“The funny thing about it is that people somehow have the impression that it was an unscripted improvisation, and it wasn’t that at all,” says Gopnik. “It was a role that had my name attached to it, but it was not really me. I was impersonating a guy with my name and obviously my features, but saying things that I would not necessarily have said and being naïve in ways that I not necessarily am.”
For instance, having read the scene, Gopnik noticed that some of the things that Tár says couldn’t be true. The dates didn’t line up properly. When he mentioned this to director Todd Field, “I received this long baleful look from him and I realized, okay, we’re not going to enter into that.” (The inaccuracies were intentional and they end up being an important plot point.)
With both The Real Work and So Many Steves, Gopnik has been thinking a lot lately about how people become good at what they do. Tár gave him the opportunity to witness one of the greatest actors of this era up close.
“When I was running the lines for that long scene with my wife Martha, we were both a little bemused. It was so expository, there was so much backstory being narrated, [we wondered] how was this possibly going to be interesting to audiences? And then I saw how Cate Blanchett took what could have been a very dry scene and loaded it emotionally. She found psychological motivation and nuance and significance in that long expository scene. You became aware of the character’s brilliance and her pretensions and her insecurities. It was astounding to just sit there and watch her do that,” Gopnik says.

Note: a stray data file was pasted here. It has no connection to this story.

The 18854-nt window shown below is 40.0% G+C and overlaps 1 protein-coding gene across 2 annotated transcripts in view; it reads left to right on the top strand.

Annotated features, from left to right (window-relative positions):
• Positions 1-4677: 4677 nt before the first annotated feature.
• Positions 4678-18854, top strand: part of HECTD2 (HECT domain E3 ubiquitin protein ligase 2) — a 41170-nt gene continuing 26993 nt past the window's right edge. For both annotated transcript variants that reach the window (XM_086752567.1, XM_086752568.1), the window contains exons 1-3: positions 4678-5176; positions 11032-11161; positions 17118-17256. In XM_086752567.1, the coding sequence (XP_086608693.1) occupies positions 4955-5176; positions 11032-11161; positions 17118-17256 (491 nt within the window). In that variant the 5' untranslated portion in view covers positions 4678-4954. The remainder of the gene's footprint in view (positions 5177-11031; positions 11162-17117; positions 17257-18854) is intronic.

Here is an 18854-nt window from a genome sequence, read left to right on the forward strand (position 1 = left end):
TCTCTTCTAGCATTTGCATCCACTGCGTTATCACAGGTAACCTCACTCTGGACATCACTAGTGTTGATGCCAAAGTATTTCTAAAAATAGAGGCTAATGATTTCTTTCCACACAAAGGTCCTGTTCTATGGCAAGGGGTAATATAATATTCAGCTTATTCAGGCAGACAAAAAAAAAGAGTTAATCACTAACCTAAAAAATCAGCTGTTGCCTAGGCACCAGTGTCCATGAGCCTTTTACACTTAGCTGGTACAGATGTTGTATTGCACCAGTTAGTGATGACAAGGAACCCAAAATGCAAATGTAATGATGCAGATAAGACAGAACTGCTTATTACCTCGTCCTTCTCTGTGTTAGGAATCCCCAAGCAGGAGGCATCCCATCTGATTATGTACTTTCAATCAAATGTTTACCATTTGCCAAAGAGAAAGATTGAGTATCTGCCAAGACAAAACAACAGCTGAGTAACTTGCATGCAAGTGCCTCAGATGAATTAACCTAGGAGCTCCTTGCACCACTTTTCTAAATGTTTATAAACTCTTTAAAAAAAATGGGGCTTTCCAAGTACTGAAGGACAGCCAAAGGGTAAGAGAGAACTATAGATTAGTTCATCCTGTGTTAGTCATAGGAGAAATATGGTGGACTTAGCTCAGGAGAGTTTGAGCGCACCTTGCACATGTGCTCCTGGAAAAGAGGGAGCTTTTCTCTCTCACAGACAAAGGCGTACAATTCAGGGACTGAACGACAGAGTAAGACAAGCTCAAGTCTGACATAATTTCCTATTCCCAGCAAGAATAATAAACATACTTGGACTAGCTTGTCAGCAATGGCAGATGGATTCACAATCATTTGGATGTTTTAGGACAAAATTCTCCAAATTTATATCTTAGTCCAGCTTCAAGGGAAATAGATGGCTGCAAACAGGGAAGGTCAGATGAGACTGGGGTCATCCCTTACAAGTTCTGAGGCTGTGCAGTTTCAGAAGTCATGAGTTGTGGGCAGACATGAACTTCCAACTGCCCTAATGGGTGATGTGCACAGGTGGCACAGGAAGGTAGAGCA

“I once did a one-man show at the Public Theater in New York, and I was an actor as a kid, so this wasn’t my first rodeo, but it was an absolute joy to work with her. It was very much like playing with a master tennis player who knows exactly how to put a serve directly on your backhand.”